(Bloomberg) -- Patrick Drahi’s Altice NV is considering options to raise money for expansion in the U.S., including an initial public offering of the cable-TV business it created by buying Cablevision Systems and Suddenlink, according to people with knowledge of the situation.
An IPO of Altice USA is one option, said the people, who asked not to be identified because the plans are still in flux. Others being considered are raising more capital at the parent level of Altice, or more borrowing, one of the people said. No banks have been hired.
"We are focused on execution; we do not plan anything else at this stage," Arthur Dreyfuss, head of communications at Altice, said in phone interview.
New equity would give Drahi, the acquisitive French-Israeli billionaire, fuel to grow further in the U.S. while easing the impact on Altice’s balance sheet. The Dutch company spent more than $26 billion in the past year to establish a U.S. cable-TV presence, following the 2014 combination that formed SFR Group, France’s second-largest telecom company. Altice had 54.6 billion euros ($59.6 billion) in long-term debt at the end of June, and has been refinancing to extend maturities.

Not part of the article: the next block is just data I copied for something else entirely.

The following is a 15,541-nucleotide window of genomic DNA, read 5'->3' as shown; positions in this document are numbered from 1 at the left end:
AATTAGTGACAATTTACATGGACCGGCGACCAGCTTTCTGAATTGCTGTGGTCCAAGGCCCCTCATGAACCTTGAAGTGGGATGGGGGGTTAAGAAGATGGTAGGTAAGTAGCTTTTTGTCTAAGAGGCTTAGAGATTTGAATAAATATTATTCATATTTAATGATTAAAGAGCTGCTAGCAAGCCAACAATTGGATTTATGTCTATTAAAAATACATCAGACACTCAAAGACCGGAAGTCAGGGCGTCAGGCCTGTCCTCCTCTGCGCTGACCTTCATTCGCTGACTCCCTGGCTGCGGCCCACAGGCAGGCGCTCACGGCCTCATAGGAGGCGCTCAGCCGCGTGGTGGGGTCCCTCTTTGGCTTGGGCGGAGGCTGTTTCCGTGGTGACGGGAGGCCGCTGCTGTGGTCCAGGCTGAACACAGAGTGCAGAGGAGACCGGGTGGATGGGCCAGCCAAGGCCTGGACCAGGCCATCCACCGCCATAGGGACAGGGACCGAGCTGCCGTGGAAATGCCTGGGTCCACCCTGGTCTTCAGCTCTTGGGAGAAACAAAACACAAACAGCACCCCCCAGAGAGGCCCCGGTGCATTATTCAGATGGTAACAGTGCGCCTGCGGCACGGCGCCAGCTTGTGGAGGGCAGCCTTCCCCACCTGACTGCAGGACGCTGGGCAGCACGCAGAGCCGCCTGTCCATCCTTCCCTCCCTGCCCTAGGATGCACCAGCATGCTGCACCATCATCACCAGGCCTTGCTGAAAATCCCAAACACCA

Separate listings for U.S. and French assets would allow Altice to finance business and pursue distinct strategies in each country, according to Ameet Patel, an analyst at Northern Trust Capital Markets. A U.S. IPO would signal Altice intends to keep rolling up assets there, while allowing the company to participate later in consolidation in France.
“The details about how various entities will be listed remain to be seen -- but ultimately it should offer a cleaner choice for equity investors,” Patel said in a research note. “Nearer term, it could mean an implied valuation of a combined entity that is higher than where the stock trades today.”
Altice gained 3.1 percent to 17.45 euros at 1:44 p.m. in Amsterdam, on track for its highest close in a year, while SFR advanced 1.3 percent to 24.92 euros in Paris.
The U.S. IPO talks were reported earlier by Reuters.